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Age:
32
Place of Residence:
New York, NY
Location on 9/11:
One WTC
Occupation:
Cantor Fitzgerald | Administrative Assistant
Hobbies and Special Interests:
Biking
skiing
Biography:

Nancy worked for seven years as a travel agent for Tzell Travel. She did bookings for Cantor Fitzgerald, a large securities firm. Nancy would bend over backward, make a hundred phone calls and spend the next three days trying to get a client’s airfare down. Even after Cantor moved its account to another agency, many of its executives continued to use Nancy for their personal travel arrangements. In the winter of 2000, the CEO of Cantor Fitzgerald’s Institutional Equities Department was so impressed with Nancy’s competence, dedication and personality, he asked her to work for him as his administrative assistant. She was amazed by the offer and told him she didn’t know the difference between a stock and a bond. She told him she didn’t work on Jewish holidays and had to leave early on Fridays. He said, “I don’t care. I want you to work for me.” He saw a person who had tremendous integrity, a person who always wanted to do the right thing.

Nancy was not only my daughter; she was my best friend. What made her unique in the circles she traveled was the way she seamlessly blended her lifestyle with her dedication to Judaism. She had an absolute and unflagging commitment to what she believed in. She was a fiercely independent woman who loved the outdoors, athletic competition, and the camaraderie of friends from all walks of life–yet she remained an observant Jew. She seemed to relish the challenge. She never hid the fact that she was observant. She happily and patiently explained her actions and the reasons behind them to anyone who asked.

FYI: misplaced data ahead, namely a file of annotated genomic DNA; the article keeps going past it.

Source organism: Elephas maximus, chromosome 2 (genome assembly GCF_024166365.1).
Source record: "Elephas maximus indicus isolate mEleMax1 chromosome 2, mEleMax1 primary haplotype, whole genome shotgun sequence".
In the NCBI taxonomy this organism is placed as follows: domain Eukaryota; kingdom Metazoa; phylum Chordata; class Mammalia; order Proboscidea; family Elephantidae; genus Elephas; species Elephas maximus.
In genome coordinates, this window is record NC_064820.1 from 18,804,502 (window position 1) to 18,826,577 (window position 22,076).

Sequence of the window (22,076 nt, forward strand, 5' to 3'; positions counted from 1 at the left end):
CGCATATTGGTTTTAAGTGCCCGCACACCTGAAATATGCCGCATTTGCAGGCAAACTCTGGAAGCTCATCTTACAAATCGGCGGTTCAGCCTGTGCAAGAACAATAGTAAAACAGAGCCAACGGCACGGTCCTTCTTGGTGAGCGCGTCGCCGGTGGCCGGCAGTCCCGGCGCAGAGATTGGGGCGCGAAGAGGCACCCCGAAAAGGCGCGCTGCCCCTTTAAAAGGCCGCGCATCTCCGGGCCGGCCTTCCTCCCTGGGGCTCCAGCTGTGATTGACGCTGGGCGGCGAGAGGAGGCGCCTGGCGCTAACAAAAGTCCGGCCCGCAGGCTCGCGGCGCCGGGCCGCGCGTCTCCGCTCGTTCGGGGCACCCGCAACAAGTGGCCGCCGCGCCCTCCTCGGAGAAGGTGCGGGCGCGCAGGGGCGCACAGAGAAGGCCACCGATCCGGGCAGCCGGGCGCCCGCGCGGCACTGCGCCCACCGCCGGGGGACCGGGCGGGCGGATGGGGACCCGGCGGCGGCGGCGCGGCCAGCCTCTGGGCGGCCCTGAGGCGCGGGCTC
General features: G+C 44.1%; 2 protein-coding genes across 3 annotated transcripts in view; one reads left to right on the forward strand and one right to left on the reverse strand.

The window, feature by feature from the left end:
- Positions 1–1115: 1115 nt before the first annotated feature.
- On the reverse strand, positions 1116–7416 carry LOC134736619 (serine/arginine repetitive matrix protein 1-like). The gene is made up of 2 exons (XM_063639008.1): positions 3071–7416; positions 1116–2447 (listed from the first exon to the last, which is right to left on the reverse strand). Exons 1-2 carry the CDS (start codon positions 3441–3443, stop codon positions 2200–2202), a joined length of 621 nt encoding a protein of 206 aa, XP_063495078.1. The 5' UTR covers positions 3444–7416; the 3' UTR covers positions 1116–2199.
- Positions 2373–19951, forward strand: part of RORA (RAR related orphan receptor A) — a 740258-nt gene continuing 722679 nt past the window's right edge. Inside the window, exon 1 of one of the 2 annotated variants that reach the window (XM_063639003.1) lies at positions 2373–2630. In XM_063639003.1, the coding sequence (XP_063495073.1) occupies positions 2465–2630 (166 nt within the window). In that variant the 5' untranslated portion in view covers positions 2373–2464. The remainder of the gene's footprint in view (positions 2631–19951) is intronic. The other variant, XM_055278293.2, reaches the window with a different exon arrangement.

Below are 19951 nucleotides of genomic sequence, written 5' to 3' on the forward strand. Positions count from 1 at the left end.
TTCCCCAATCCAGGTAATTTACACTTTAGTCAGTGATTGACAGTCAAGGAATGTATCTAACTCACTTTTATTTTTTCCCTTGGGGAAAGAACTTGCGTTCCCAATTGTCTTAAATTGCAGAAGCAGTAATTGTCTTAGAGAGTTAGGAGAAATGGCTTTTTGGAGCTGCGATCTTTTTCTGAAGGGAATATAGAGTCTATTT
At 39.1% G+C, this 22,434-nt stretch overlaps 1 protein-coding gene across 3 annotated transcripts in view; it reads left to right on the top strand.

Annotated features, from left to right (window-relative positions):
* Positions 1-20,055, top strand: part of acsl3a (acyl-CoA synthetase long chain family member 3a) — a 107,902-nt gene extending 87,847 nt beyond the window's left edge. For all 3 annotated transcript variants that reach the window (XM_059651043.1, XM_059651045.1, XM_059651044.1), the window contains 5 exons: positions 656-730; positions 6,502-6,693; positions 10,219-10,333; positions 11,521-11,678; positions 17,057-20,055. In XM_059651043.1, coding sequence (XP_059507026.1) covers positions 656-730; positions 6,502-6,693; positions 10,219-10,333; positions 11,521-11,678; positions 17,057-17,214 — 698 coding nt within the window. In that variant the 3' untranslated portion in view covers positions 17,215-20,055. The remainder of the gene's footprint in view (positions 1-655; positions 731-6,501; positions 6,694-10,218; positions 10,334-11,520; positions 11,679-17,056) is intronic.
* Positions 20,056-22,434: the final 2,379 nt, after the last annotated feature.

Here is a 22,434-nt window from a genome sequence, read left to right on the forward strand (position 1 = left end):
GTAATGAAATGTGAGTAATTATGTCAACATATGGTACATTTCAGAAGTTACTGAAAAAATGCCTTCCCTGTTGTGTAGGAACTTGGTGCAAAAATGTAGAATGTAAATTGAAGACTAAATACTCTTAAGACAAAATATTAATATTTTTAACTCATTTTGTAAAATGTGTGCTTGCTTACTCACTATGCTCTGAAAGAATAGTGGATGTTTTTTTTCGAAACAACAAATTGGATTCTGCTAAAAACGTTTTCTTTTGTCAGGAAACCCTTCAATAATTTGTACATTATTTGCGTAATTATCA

She was an avid cyclist. On one bike trip through Utah and Arizona, she brought along a cache of kosher food and some pots and pans. The guides were amazed at Nancy’s determination to stay in one place over Shabbos. She stayed in a cabin room by herself and caught up to the group the next day by prevailing on the locals to drive her to the tour’s next location. Her commitment was unwavering, whether she was on Manhattan’s West Side, the mountains of Colorado, the desert of Utah, or the tundra of Alaska.

We knew about her extensive network of friends–the West Side, the biking community, and her Colorado skiing friends–but we never realized the breadth and depth of these relationships. We didn’t fully appreciate her impact on seemingly everyone she met. She was a great friend, and anyone who knew her was lucky to benefit from her character.

One friend of hers told us that when she first came to New York, she went to a Shabbos meal not knowing anyone. There was a large group of close friends at the meal; all of them knew each other. She didn’t, and felt nervous and shy. Everyone pretty much ignored her except for Nancy. Then Nancy introduced her to everyone in the apartment and made sure to include her in the conversations. Nancy had this ability to identify the essential quality each person she met. Casual meetings developed into lasting friendships. And she wasn’t easily forgotten.